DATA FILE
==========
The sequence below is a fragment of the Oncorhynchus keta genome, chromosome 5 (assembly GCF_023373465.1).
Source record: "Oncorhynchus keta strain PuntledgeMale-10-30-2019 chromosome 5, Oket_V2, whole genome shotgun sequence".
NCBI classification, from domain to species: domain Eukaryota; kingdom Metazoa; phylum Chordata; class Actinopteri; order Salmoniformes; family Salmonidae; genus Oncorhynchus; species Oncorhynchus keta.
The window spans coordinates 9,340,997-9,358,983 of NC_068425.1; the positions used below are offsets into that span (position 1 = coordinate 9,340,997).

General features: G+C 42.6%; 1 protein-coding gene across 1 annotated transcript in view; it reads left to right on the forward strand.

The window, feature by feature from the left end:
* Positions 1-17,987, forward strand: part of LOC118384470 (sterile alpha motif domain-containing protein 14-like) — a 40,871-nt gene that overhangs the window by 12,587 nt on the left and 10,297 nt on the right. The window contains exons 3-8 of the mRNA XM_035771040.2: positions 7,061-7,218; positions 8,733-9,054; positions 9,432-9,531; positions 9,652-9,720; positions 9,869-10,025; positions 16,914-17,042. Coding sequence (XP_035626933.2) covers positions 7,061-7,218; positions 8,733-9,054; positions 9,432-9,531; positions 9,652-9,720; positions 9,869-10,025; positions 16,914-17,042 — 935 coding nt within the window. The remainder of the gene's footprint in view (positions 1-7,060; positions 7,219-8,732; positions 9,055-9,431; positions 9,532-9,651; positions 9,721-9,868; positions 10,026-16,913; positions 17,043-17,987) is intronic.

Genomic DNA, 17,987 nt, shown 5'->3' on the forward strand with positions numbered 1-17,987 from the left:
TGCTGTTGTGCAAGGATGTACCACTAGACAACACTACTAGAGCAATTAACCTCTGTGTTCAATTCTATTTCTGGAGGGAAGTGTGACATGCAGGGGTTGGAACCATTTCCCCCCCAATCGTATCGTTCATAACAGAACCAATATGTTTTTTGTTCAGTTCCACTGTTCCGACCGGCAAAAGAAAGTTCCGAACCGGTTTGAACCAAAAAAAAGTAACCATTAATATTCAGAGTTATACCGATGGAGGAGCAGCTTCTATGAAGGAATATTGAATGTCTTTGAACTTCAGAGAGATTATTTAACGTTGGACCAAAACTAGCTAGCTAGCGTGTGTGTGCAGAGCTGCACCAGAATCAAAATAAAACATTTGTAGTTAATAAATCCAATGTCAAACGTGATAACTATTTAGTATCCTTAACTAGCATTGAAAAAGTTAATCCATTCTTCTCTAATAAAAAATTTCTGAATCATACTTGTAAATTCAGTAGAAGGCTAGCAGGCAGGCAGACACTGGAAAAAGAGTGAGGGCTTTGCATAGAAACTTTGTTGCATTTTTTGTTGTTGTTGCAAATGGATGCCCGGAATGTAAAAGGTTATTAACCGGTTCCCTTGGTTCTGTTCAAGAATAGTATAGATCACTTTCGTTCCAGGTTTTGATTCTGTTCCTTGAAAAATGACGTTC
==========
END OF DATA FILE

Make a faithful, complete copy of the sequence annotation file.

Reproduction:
The sequence below is a fragment of the Oncorhynchus keta genome, chromosome 5 (assembly GCF_023373465.1).
Source record: "Oncorhynchus keta strain PuntledgeMale-10-30-2019 chromosome 5, Oket_V2, whole genome shotgun sequence".
NCBI classification, from domain to species: domain Eukaryota; kingdom Metazoa; phylum Chordata; class Actinopteri; order Salmoniformes; family Salmonidae; genus Oncorhynchus; species Oncorhynchus keta.
The window spans coordinates 9,340,997-9,358,983 of NC_068425.1; the positions used below are offsets into that span (position 1 = coordinate 9,340,997).

General features: G+C 42.6%; 1 protein-coding gene across 1 annotated transcript in view; it reads left to right on the forward strand.

The window, feature by feature from the left end:
* Positions 1-17,987, forward strand: part of LOC118384470 (sterile alpha motif domain-containing protein 14-like) — a 40,871-nt gene that overhangs the window by 12,587 nt on the left and 10,297 nt on the right. The window contains exons 3-8 of the mRNA XM_035771040.2: positions 7,061-7,218; positions 8,733-9,054; positions 9,432-9,531; positions 9,652-9,720; positions 9,869-10,025; positions 16,914-17,042. Coding sequence (XP_035626933.2) covers positions 7,061-7,218; positions 8,733-9,054; positions 9,432-9,531; positions 9,652-9,720; positions 9,869-10,025; positions 16,914-17,042 — 935 coding nt within the window. The remainder of the gene's footprint in view (positions 1-7,060; positions 7,219-8,732; positions 9,055-9,431; positions 9,532-9,651; positions 9,721-9,868; positions 10,026-16,913; positions 17,043-17,987) is intronic.

Genomic DNA, 17,987 nt, shown 5'->3' on the forward strand with positions numbered 1-17,987 from the left:
TGCTGTTGTGCAAGGATGTACCACTAGACAACACTACTAGAGCAATTAACCTCTGTGTTCAATTCTATTTCTGGAGGGAAGTGTGACATGCAGGGGTTGGAACCATTTCCCCCCCAATCGTATCGTTCATAACAGAACCAATATGTTTTTTGTTCAGTTCCACTGTTCCGACCGGCAAAAGAAAGTTCCGAACCGGTTTGAACCAAAAAAAAGTAACCATTAATATTCAGAGTTATACCGATGGAGGAGCAGCTTCTATGAAGGAATATTGAATGTCTTTGAACTTCAGAGAGATTATTTAACGTTGGACCAAAACTAGCTAGCTAGCGTGTGTGTGCAGAGCTGCACCAGAATCAAAATAAAACATTTGTAGTTAATAAATCCAATGTCAAACGTGATAACTATTTAGTATCCTTAACTAGCATTGAAAAAGTTAATCCATTCTTCTCTAATAAAAAATTTCTGAATCATACTTGTAAATTCAGTAGAAGGCTAGCAGGCAGGCAGACACTGGAAAAAGAGTGAGGGCTTTGCATAGAAACTTTGTTGCATTTTTTGTTGTTGTTGCAAATGGATGCCCGGAATGTAAAAGGTTATTAACCGGTTCCCTTGGTTCTGTTCAAGAATAGTATAGATCACTTTCGTTCCAGGTTTTGATTCTGTTCCTTGAAAAATGACGTTC